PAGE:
If the discovery of Peak XV was the crowning achievement of years of hard work put in by members of the Great Trigonometrical Survey of India, climbing it has ever since been a chore just as challenging. But the hardships this behemoth presents to the alpinists, which are often as tall as the mountain itself, has not deterred the determined. Death of pioneers such as Mallory and Irvine did not dampen the climbing spirits of the mountaineers from far and wide. But the history of Everest is incomplete without the saga of the Sherpas, whose contribution to climbing predates Tenzing’s and Sir Edmund’s first ever ascent in 1953. With each new climbing season, Sherpas have made and tumbled mountaineering records almost without fail. Similarly, all other records on Everest notwithstanding, Appa’s 14th successful summit-bid on the morning of May 17 will go down in the annals of climbing history as another milestone.
There is no denying that Sherpas were introduced to the world in a grand fashion following Tenzing’s success. The latter’s achievement highlighted his ilk’s ability to conquer snow slopes, and with it travelled Nepal’s intrepid identity across the globe. The result: Nepal’s potential as a tourism destination multiplied manifold. Overall tourism received a major boost, and with it the revenue. But it is unfortunate that Sherpas, on whose laps lies the mountain and largely on whose name comes the revenue have witnessed little transformation in their lives. It is time that they were made a major beneficiary of the royalty lured in by their heroics. Investing a small chunk of what the Ministry of Tourism makes each year in royalty — $75,000 from each expedition — would greatly help the residents, Solukhumbu. Summitting is a culmination of hard work and perseverance. Appa’s achievement is another moment to look back and reflect upon the achievement of this brave and talented breed of people.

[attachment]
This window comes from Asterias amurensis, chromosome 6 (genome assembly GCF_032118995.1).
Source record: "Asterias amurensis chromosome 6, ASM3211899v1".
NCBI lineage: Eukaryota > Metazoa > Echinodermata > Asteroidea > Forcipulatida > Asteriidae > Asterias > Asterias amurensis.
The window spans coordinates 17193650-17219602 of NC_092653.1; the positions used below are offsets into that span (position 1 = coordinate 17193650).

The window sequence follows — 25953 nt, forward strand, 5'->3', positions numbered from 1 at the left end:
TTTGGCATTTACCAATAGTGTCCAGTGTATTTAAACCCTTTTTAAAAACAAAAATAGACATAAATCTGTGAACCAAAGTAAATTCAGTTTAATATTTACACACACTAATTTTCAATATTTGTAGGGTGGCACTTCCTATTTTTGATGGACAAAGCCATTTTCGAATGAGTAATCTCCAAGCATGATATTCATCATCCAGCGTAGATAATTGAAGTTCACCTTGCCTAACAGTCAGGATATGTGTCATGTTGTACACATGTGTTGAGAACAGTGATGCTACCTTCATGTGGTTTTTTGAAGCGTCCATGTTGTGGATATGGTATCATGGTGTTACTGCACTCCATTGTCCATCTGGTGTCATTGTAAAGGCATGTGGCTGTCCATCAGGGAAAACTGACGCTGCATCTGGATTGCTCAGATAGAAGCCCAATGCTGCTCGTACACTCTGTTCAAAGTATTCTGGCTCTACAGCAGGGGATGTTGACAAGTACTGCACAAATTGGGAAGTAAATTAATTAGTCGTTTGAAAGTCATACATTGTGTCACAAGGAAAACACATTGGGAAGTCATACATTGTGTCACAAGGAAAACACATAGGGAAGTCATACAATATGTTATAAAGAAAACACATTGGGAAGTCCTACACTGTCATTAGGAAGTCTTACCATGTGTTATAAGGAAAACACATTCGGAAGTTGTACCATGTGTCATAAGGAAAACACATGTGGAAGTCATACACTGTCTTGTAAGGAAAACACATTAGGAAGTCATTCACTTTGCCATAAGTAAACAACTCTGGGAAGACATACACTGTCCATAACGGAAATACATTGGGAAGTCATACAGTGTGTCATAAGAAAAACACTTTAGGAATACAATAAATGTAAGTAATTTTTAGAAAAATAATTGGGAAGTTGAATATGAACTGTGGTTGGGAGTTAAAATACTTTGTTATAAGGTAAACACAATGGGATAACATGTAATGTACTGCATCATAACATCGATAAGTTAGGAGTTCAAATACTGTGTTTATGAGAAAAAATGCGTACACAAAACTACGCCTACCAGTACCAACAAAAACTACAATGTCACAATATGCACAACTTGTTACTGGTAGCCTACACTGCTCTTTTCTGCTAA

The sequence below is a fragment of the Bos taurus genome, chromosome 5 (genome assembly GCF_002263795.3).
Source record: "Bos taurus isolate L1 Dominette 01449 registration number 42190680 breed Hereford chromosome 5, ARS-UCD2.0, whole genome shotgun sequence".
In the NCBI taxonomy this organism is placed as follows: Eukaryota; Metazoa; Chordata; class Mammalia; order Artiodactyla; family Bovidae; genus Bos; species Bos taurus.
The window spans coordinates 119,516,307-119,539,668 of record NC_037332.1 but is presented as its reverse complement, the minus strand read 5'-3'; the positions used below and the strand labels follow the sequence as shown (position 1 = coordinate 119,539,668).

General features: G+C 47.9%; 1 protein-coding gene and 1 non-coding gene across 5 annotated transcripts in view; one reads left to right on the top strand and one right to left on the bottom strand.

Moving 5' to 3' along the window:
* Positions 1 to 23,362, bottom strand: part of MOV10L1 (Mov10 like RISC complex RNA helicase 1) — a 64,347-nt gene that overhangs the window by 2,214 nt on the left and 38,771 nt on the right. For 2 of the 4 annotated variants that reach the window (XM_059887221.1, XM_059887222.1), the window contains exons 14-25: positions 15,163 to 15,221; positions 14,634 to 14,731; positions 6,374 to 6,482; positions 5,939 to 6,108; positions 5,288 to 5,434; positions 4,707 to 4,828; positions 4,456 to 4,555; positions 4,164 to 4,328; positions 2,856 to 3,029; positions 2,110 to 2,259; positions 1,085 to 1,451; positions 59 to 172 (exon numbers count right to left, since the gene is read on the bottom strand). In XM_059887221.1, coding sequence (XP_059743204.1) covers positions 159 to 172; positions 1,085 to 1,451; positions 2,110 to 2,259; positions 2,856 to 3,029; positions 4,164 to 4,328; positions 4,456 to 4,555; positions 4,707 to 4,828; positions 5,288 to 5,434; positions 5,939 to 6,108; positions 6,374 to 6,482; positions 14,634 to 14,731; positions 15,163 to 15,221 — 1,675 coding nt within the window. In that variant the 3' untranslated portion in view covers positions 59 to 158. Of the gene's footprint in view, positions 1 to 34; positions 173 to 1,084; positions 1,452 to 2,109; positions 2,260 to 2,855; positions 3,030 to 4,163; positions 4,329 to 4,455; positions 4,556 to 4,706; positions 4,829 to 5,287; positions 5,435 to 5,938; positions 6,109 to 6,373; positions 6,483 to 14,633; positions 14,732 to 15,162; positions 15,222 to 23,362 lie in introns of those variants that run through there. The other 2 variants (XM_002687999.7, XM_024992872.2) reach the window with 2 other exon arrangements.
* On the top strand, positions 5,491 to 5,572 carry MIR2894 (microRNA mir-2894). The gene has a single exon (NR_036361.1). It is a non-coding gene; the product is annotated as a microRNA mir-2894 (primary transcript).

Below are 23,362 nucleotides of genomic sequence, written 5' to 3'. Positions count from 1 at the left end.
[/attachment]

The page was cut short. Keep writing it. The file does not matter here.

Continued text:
But it is also time to look back upon what the country and the people have done to this class, a class which has hoisted Nepal’s flag on top of Everest and beyond. If Sir Edmund could single handedly build schools and transform the lives of thousands of Sherpas, it is also time that something concrete is done to improve their living conditions. It is natural for any proud Nepali to regale at the news of another climbing record tumbling at the feet of a fellow citizen of his. But to ignore the need for a comprehensive benefit package for the latter borders on exploitation of sorts. The government must ensure that the climbing royalties percolate down to the upper slopes of Solu. Meanwhile, congratulations Appa — for a great job well done!